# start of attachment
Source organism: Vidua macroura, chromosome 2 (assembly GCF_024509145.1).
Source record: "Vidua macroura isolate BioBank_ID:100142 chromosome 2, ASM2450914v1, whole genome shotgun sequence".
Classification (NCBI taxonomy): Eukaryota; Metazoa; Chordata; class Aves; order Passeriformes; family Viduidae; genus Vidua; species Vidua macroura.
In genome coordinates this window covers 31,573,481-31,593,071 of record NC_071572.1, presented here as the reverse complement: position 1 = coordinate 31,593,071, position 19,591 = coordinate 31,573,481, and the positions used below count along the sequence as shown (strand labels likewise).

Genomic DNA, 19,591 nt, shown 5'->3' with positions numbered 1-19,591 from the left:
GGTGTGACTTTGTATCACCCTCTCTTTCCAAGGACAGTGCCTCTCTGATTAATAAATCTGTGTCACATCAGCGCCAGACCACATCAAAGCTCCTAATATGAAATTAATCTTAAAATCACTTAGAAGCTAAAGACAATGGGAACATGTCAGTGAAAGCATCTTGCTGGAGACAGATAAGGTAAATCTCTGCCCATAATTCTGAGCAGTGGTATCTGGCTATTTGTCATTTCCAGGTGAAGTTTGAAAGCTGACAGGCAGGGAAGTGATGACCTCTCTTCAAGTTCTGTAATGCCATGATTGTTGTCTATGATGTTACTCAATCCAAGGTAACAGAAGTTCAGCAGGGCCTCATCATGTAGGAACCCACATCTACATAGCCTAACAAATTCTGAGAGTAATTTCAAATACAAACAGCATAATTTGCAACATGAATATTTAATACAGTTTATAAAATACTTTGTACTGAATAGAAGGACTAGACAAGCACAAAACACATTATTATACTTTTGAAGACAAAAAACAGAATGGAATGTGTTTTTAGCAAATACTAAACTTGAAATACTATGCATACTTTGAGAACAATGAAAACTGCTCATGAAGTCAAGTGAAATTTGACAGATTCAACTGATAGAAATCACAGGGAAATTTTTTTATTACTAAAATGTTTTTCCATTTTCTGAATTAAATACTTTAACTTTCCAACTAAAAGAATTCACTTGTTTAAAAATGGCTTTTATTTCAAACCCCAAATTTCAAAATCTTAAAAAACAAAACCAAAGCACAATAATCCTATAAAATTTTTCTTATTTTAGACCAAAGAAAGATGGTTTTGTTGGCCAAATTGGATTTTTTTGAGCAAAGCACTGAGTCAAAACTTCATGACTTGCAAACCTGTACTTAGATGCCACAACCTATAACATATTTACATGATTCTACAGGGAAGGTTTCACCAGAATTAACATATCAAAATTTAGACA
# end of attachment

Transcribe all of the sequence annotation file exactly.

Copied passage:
Source organism: Vidua macroura, chromosome 2 (assembly GCF_024509145.1).
Source record: "Vidua macroura isolate BioBank_ID:100142 chromosome 2, ASM2450914v1, whole genome shotgun sequence".
Classification (NCBI taxonomy): Eukaryota; Metazoa; Chordata; class Aves; order Passeriformes; family Viduidae; genus Vidua; species Vidua macroura.
In genome coordinates this window covers 31,573,481-31,593,071 of record NC_071572.1, presented here as the reverse complement: position 1 = coordinate 31,593,071, position 19,591 = coordinate 31,573,481, and the positions used below count along the sequence as shown (strand labels likewise).

Genomic DNA, 19,591 nt, shown 5'->3' with positions numbered 1-19,591 from the left:
GGTGTGACTTTGTATCACCCTCTCTTTCCAAGGACAGTGCCTCTCTGATTAATAAATCTGTGTCACATCAGCGCCAGACCACATCAAAGCTCCTAATATGAAATTAATCTTAAAATCACTTAGAAGCTAAAGACAATGGGAACATGTCAGTGAAAGCATCTTGCTGGAGACAGATAAGGTAAATCTCTGCCCATAATTCTGAGCAGTGGTATCTGGCTATTTGTCATTTCCAGGTGAAGTTTGAAAGCTGACAGGCAGGGAAGTGATGACCTCTCTTCAAGTTCTGTAATGCCATGATTGTTGTCTATGATGTTACTCAATCCAAGGTAACAGAAGTTCAGCAGGGCCTCATCATGTAGGAACCCACATCTACATAGCCTAACAAATTCTGAGAGTAATTTCAAATACAAACAGCATAATTTGCAACATGAATATTTAATACAGTTTATAAAATACTTTGTACTGAATAGAAGGACTAGACAAGCACAAAACACATTATTATACTTTTGAAGACAAAAAACAGAATGGAATGTGTTTTTAGCAAATACTAAACTTGAAATACTATGCATACTTTGAGAACAATGAAAACTGCTCATGAAGTCAAGTGAAATTTGACAGATTCAACTGATAGAAATCACAGGGAAATTTTTTTATTACTAAAATGTTTTTCCATTTTCTGAATTAAATACTTTAACTTTCCAACTAAAAGAATTCACTTGTTTAAAAATGGCTTTTATTTCAAACCCCAAATTTCAAAATCTTAAAAAACAAAACCAAAGCACAATAATCCTATAAAATTTTTCTTATTTTAGACCAAAGAAAGATGGTTTTGTTGGCCAAATTGGATTTTTTTGAGCAAAGCACTGAGTCAAAACTTCATGACTTGCAAACCTGTACTTAGATGCCACAACCTATAACATATTTACATGATTCTACAGGGAAGGTTTCACCAGAATTAACATATCAAAATTTAGACA